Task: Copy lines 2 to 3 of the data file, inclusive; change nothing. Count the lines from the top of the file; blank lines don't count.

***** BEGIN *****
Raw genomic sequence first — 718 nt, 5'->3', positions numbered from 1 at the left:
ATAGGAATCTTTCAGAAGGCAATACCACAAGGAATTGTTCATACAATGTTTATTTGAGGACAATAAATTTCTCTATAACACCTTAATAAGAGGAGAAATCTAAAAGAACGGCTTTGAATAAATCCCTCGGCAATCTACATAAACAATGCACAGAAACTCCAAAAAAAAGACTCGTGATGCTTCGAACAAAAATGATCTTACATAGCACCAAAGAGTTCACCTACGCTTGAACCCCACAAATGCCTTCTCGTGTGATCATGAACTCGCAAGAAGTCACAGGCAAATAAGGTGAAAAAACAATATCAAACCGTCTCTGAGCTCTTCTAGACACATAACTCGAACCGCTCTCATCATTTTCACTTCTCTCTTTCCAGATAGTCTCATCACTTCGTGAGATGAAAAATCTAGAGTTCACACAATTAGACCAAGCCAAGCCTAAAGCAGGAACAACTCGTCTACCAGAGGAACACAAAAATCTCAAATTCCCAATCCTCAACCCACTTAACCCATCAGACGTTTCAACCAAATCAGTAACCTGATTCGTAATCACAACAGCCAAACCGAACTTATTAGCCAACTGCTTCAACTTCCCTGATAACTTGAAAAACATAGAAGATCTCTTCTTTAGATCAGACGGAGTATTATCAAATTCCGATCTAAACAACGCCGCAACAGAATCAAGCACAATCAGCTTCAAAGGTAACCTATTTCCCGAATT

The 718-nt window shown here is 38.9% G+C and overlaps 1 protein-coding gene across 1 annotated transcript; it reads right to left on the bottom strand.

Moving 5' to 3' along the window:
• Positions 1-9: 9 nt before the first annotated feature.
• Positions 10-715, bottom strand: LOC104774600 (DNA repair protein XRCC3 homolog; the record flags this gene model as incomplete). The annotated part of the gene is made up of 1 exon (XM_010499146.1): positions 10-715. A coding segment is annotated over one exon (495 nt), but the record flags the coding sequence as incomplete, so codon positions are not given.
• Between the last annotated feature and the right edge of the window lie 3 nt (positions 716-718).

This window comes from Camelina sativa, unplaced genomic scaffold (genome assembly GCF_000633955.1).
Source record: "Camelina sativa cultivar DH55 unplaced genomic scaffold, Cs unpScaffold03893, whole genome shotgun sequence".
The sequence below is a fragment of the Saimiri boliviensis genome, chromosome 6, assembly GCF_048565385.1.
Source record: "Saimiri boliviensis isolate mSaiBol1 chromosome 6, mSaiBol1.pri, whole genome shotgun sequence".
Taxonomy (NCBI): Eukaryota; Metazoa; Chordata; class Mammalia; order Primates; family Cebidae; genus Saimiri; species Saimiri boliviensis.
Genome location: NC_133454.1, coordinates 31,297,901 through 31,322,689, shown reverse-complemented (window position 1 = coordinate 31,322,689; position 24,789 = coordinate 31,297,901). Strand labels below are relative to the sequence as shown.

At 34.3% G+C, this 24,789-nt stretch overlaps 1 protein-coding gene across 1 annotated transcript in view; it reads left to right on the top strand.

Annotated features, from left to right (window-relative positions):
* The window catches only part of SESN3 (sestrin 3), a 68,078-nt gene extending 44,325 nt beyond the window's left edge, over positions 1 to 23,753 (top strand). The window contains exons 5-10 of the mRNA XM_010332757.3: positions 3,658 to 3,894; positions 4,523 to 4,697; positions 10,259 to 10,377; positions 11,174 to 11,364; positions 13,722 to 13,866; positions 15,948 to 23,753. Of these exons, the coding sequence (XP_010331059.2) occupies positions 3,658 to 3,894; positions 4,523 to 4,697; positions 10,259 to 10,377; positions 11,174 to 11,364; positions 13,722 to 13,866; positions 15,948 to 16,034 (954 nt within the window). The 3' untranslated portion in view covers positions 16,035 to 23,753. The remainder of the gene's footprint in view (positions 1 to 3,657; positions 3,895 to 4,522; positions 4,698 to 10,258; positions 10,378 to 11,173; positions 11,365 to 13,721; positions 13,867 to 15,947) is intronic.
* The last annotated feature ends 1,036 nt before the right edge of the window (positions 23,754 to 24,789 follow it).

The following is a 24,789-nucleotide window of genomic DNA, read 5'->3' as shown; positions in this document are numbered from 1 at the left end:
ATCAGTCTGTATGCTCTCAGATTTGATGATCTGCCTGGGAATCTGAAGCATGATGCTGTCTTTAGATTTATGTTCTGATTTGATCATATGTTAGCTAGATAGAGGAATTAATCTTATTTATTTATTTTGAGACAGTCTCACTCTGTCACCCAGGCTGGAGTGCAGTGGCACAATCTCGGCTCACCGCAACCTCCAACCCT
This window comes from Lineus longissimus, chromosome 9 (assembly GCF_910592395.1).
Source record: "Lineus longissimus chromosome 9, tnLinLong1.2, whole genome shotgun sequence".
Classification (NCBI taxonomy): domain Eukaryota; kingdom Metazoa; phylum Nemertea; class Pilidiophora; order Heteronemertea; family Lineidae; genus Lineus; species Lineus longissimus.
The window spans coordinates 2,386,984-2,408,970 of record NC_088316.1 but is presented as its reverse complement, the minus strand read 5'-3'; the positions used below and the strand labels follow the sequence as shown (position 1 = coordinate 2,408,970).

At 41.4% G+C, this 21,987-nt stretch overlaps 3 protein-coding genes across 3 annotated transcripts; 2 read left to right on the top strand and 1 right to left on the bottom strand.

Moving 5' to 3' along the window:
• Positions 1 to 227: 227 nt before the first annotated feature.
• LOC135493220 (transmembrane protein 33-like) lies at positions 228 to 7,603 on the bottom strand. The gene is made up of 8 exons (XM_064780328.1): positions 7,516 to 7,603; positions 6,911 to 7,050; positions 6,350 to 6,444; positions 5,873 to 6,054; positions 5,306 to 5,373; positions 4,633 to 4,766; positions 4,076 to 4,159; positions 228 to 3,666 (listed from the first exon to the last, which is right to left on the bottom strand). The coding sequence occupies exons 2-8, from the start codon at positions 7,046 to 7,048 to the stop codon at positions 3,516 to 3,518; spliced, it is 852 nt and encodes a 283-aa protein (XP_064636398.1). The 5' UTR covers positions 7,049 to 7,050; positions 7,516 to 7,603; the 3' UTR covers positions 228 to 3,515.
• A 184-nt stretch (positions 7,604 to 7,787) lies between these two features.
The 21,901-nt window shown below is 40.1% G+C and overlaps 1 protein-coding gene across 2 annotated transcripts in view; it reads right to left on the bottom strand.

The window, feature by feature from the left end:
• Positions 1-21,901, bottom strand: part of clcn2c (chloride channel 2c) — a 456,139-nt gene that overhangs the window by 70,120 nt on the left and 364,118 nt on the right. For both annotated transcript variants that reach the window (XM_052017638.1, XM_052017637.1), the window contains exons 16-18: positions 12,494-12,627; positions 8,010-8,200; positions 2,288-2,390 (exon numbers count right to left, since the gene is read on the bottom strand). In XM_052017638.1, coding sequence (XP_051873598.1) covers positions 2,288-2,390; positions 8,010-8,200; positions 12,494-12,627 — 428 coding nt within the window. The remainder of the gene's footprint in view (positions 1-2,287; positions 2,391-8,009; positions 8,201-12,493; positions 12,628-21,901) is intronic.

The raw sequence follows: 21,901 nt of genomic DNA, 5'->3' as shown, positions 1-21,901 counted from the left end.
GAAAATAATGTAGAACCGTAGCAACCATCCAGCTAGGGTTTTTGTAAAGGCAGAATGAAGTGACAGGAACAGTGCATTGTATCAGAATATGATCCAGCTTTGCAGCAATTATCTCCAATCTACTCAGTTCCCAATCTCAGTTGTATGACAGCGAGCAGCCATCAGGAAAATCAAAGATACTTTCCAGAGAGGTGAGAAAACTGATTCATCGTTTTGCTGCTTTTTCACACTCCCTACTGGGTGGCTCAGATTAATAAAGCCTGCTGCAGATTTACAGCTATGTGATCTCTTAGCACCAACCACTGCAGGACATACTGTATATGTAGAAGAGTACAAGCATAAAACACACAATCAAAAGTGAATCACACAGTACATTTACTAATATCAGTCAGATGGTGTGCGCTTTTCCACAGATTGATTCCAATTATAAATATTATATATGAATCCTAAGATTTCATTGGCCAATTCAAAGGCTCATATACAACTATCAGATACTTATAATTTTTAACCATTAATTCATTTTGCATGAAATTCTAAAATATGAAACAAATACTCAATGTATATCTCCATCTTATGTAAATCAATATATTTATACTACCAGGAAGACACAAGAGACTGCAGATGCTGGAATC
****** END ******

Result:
ATAGGAATCTTTCAGAAGGCAATACCACAAGGAATTGTTCATACAATGTTTATTTGAGGACAATAAATTTCTCTATAACACCTTAATAAGAGGAGAAATCTAAAAGAACGGCTTTGAATAAATCCCTCGGCAATCTACATAAACAATGCACAGAAACTCCAAAAAAAAGACTCGTGATGCTTCGAACAAAAATGATCTTACATAGCACCAAAGAGTTCACCTACGCTTGAACCCCACAAATGCCTTCTCGTGTGATCATGAACTCGCAAGAAGTCACAGGCAAATAAGGTGAAAAAACAATATCAAACCGTCTCTGAGCTCTTCTAGACACATAACTCGAACCGCTCTCATCATTTTCACTTCTCTCTTTCCAGATAGTCTCATCACTTCGTGAGATGAAAAATCTAGAGTTCACACAATTAGACCAAGCCAAGCCTAAAGCAGGAACAACTCGTCTACCAGAGGAACACAAAAATCTCAAATTCCCAATCCTCAACCCACTTAACCCATCAGACGTTTCAACCAAATCAGTAACCTGATTCGTAATCACAACAGCCAAACCGAACTTATTAGCCAACTGCTTCAACTTCCCTGATAACTTGAAAAACATAGAAGATCTCTTCTTTAGATCAGACGGAGTATTATCAAATTCCGATCTAAACAACGCCGCAACAGAATCAAGCACAATCAGCTTCAAAGGTAACCTATTTCCCGAATT

The 718-nt window shown here is 38.9% G+C and overlaps 1 protein-coding gene across 1 annotated transcript; it reads right to left on the bottom strand.